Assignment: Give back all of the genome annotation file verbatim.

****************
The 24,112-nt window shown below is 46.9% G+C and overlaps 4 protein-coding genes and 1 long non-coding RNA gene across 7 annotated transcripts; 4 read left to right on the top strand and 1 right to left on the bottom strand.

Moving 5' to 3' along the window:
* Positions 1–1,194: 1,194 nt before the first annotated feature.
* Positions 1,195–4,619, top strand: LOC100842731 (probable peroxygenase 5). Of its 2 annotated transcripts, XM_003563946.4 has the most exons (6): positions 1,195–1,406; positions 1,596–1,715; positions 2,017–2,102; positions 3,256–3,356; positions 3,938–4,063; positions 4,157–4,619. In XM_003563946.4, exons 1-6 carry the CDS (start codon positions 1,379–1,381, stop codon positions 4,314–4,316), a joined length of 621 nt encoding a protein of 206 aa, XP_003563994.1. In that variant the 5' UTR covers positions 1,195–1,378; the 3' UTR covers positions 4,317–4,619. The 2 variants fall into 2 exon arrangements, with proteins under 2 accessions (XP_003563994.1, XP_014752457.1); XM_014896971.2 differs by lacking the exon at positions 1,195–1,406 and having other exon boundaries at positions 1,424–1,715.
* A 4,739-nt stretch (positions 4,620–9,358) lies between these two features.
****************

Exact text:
The 24,112-nt window shown below is 46.9% G+C and overlaps 4 protein-coding genes and 1 long non-coding RNA gene across 7 annotated transcripts; 4 read left to right on the top strand and 1 right to left on the bottom strand.

Moving 5' to 3' along the window:
* Positions 1–1,194: 1,194 nt before the first annotated feature.
* Positions 1,195–4,619, top strand: LOC100842731 (probable peroxygenase 5). Of its 2 annotated transcripts, XM_003563946.4 has the most exons (6): positions 1,195–1,406; positions 1,596–1,715; positions 2,017–2,102; positions 3,256–3,356; positions 3,938–4,063; positions 4,157–4,619. In XM_003563946.4, exons 1-6 carry the CDS (start codon positions 1,379–1,381, stop codon positions 4,314–4,316), a joined length of 621 nt encoding a protein of 206 aa, XP_003563994.1. In that variant the 5' UTR covers positions 1,195–1,378; the 3' UTR covers positions 4,317–4,619. The 2 variants fall into 2 exon arrangements, with proteins under 2 accessions (XP_003563994.1, XP_014752457.1); XM_014896971.2 differs by lacking the exon at positions 1,195–1,406 and having other exon boundaries at positions 1,424–1,715.
* A 4,739-nt stretch (positions 4,620–9,358) lies between these two features.